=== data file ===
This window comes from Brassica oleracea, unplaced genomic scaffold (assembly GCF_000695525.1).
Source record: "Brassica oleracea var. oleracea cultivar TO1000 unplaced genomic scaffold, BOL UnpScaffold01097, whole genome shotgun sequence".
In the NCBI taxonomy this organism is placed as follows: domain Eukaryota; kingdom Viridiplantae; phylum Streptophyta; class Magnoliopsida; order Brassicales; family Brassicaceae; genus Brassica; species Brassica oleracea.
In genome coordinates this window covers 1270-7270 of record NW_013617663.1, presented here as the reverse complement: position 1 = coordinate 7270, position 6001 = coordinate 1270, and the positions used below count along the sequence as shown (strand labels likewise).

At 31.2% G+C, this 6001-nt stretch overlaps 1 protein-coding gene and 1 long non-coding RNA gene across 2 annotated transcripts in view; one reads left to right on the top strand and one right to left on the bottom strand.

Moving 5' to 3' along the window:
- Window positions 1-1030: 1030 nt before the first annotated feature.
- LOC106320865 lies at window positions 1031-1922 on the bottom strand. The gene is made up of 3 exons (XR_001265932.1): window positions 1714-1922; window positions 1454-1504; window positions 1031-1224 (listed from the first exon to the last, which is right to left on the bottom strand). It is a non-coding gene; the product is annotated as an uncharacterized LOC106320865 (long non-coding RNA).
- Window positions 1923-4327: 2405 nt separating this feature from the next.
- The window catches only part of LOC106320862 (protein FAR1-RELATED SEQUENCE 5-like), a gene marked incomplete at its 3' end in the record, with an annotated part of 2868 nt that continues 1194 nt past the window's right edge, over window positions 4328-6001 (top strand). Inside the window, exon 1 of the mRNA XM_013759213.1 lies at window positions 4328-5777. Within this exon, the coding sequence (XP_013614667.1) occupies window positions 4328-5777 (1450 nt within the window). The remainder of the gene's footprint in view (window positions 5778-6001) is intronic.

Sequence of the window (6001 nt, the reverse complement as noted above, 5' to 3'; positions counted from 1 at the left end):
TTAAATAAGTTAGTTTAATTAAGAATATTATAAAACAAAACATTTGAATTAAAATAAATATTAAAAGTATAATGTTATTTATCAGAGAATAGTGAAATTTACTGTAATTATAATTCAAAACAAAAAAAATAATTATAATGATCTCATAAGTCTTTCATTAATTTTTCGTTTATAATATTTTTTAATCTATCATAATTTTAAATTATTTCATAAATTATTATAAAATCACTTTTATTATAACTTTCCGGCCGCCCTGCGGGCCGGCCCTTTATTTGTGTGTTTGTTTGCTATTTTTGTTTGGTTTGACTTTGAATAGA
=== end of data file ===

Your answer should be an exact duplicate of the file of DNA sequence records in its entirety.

This window comes from Brassica oleracea, unplaced genomic scaffold (assembly GCF_000695525.1).
Source record: "Brassica oleracea var. oleracea cultivar TO1000 unplaced genomic scaffold, BOL UnpScaffold01097, whole genome shotgun sequence".
In the NCBI taxonomy this organism is placed as follows: domain Eukaryota; kingdom Viridiplantae; phylum Streptophyta; class Magnoliopsida; order Brassicales; family Brassicaceae; genus Brassica; species Brassica oleracea.
In genome coordinates this window covers 1270-7270 of record NW_013617663.1, presented here as the reverse complement: position 1 = coordinate 7270, position 6001 = coordinate 1270, and the positions used below count along the sequence as shown (strand labels likewise).

At 31.2% G+C, this 6001-nt stretch overlaps 1 protein-coding gene and 1 long non-coding RNA gene across 2 annotated transcripts in view; one reads left to right on the top strand and one right to left on the bottom strand.

Moving 5' to 3' along the window:
- Window positions 1-1030: 1030 nt before the first annotated feature.
- LOC106320865 lies at window positions 1031-1922 on the bottom strand. The gene is made up of 3 exons (XR_001265932.1): window positions 1714-1922; window positions 1454-1504; window positions 1031-1224 (listed from the first exon to the last, which is right to left on the bottom strand). It is a non-coding gene; the product is annotated as an uncharacterized LOC106320865 (long non-coding RNA).
- Window positions 1923-4327: 2405 nt separating this feature from the next.
- The window catches only part of LOC106320862 (protein FAR1-RELATED SEQUENCE 5-like), a gene marked incomplete at its 3' end in the record, with an annotated part of 2868 nt that continues 1194 nt past the window's right edge, over window positions 4328-6001 (top strand). Inside the window, exon 1 of the mRNA XM_013759213.1 lies at window positions 4328-5777. Within this exon, the coding sequence (XP_013614667.1) occupies window positions 4328-5777 (1450 nt within the window). The remainder of the gene's footprint in view (window positions 5778-6001) is intronic.

Sequence of the window (6001 nt, the reverse complement as noted above, 5' to 3'; positions counted from 1 at the left end):
TTAAATAAGTTAGTTTAATTAAGAATATTATAAAACAAAACATTTGAATTAAAATAAATATTAAAAGTATAATGTTATTTATCAGAGAATAGTGAAATTTACTGTAATTATAATTCAAAACAAAAAAAATAATTATAATGATCTCATAAGTCTTTCATTAATTTTTCGTTTATAATATTTTTTAATCTATCATAATTTTAAATTATTTCATAAATTATTATAAAATCACTTTTATTATAACTTTCCGGCCGCCCTGCGGGCCGGCCCTTTATTTGTGTGTTTGTTTGCTATTTTTGTTTGGTTTGACTTTGAATAGA